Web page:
Apro Accounting: April Ferguson went from being a hungry child to the CEO of a growing business

'It was just God's will'

SPRINGDALE, Ohio — These days, April Ferguson is the CEO of Apro Accounting & Tax Services, a thriving small business that recently opened a second location.

But she remembers clearly being a 7-year-old girl so desperate for food that she walked her younger brother and baby sister to a nearby Kroger where they swiped apples to eat in the store's bathroom.

The story of how she grew from a hungry child to a successful entrepreneur is one of drive, faith and a fierce determination to succeed.

"It was just God's will," said Ferguson, who is 38. "I don't really know any different. Just figure it out."

Now she and her business partner, April Morrison, are helping other families figure it out through their "Never Broke Again" financial coaching program. The program is aimed at low-income and moderate-income families and teaches them how to improve their credit and reach their goals.

April Ferguson and Alena Smith in 1988.

It's an example of how Ferguson has found a way to use her own experiences to help others avoid the same struggles, said her sister, Alena Smith.

"A lot of people use their pasts as crutches. But April has been able to use those blocks as stepping stones," Smith said. "God puts us in certain situations to prepare us for our future."

As much as Ferguson credits her faith and family for where she is now, though, it took a lot of hard work on her part to get there.

Going to Sleep Hungry

Ferguson's childhood was so difficult largely because her mother was a paranoid schizophrenic, she said. She had no relationship with her father at all.

Her mother's mental illness often made it difficult for her to care for her children, Ferguson said, and she often didn't send young April to school.

Family members didn't recognize the problem at first, Ferguson said, because her mother had been a high school cheerleader who graduated second in her class, went on to college, got married and had children — all as expected.

"We just struggled," Ferguson said.

Smith remembers those struggles, too.

"I do remember being hungry one time to the point where we just went to sleep," said Smith, who is five years younger than Ferguson. "I remember April just watching over us. She was always like a mother to me."

April Ferguson, center, with her brother and sister in a photo from their childhood, top, and one taken in 2016.

Ferguson, Smith and their brother, Darryl Smith, were finally removed from their mother's care and went to live with their grandmother when Ferguson was about 10.

"She didn't have much, but she promised we'd never go hungry," Ferguson said of her grandmother. "We never had the nicest clothing or anything, but we never went without."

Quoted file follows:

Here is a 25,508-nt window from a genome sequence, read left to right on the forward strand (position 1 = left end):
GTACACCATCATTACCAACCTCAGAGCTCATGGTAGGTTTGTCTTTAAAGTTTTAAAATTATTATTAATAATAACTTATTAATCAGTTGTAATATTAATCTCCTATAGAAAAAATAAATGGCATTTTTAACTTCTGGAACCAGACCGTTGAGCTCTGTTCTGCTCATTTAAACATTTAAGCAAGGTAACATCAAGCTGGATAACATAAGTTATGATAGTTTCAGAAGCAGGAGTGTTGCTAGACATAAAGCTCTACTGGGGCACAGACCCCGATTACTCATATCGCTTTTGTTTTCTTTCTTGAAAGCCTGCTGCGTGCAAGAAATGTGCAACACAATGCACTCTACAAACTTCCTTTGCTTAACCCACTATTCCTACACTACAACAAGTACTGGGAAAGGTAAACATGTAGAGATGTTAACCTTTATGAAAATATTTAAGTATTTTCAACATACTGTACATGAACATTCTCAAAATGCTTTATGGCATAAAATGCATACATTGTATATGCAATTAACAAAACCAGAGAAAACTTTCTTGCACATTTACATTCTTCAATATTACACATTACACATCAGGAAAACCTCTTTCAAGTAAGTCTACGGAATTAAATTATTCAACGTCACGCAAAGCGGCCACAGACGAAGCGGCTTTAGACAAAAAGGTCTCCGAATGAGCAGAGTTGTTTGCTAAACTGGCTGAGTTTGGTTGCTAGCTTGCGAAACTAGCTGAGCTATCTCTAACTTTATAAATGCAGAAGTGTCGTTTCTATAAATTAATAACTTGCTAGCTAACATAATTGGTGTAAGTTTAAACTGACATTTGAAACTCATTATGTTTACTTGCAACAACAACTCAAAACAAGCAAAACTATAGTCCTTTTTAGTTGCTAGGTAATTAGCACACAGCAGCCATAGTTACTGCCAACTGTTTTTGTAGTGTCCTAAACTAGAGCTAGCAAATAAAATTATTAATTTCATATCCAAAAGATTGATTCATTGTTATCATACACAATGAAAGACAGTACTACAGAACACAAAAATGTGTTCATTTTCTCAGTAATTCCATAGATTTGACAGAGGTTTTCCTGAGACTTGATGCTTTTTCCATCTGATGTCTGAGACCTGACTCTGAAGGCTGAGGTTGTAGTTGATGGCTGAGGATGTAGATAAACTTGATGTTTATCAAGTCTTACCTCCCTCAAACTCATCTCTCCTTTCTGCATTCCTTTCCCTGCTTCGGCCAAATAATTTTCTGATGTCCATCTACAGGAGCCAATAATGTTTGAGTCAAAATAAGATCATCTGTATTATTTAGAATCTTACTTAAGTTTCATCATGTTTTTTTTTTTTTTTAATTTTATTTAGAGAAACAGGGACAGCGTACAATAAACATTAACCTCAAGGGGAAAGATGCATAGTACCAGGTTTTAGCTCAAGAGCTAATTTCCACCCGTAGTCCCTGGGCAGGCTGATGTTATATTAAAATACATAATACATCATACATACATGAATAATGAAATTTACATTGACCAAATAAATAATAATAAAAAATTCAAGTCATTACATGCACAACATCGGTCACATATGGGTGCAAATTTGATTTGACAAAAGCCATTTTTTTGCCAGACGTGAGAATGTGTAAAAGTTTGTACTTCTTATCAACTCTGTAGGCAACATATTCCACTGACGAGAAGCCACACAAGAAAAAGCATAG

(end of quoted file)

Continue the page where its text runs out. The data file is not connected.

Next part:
By that time, Ferguson had missed a lot of school and couldn't read.

A teacher at Hartwell Elementary School stayed after classes with Ferguson and had her practice reading the dictionary. She did that every day for two and a half years.

Surviving Walnut Hills

Although Ferguson agonized over words and letters, numbers were another story. That's because she had a cousin who was 10 years older and used to do her math homework at Ferguson's apartment.

"She would look in her math books and give me problems and would teach me how to do it," Ferguson said. "I love puzzles. It was a big game for me."

Even before Ferguson could read well, she was winning math races and solving problems faster than anyone else in class, she said.

Ferguson was so good in math that her teachers encouraged her to take the entrance exam for Walnut Hills High School.

Lillian Summerour, April Ferguson's grandmother.

Ferguson was scared, but her grandmother pushed her to do it. She failed the test the first time but took it again and passed.

"I told my grandma I didn’t want to go," she said. "I didn't think I would be able to survive."

Ferguson's grandmother let her attend Shroder Paideia High School for seventh and eighth grades, where Ferguson said she was at the top of her class.

She started at Walnut Hills in ninth grade and struggled all over again in English, history and art history — classes that required lots of reading.

"What I like about Walnut Hills is that they don't baby you along," Ferguson said. "I could go home and read it four times if I needed to understand it. I worked really hard."

Ferguson had to attend summer school after her freshman year of high school. But by junior year, she was on the A-B honor roll.

Ferguson got a scholarship to attend University of Cincinnati right after high school, but the environment proved to be too much.

"My grandma had us in church five days a week," she said. "I went to UC for one term and was not ready for it."

Still, Ferguson kept working, just as she had been since she was 15. And she felt like she was making her way just fine until she had her son when she was 21.

April Ferguson, far right, in 1994.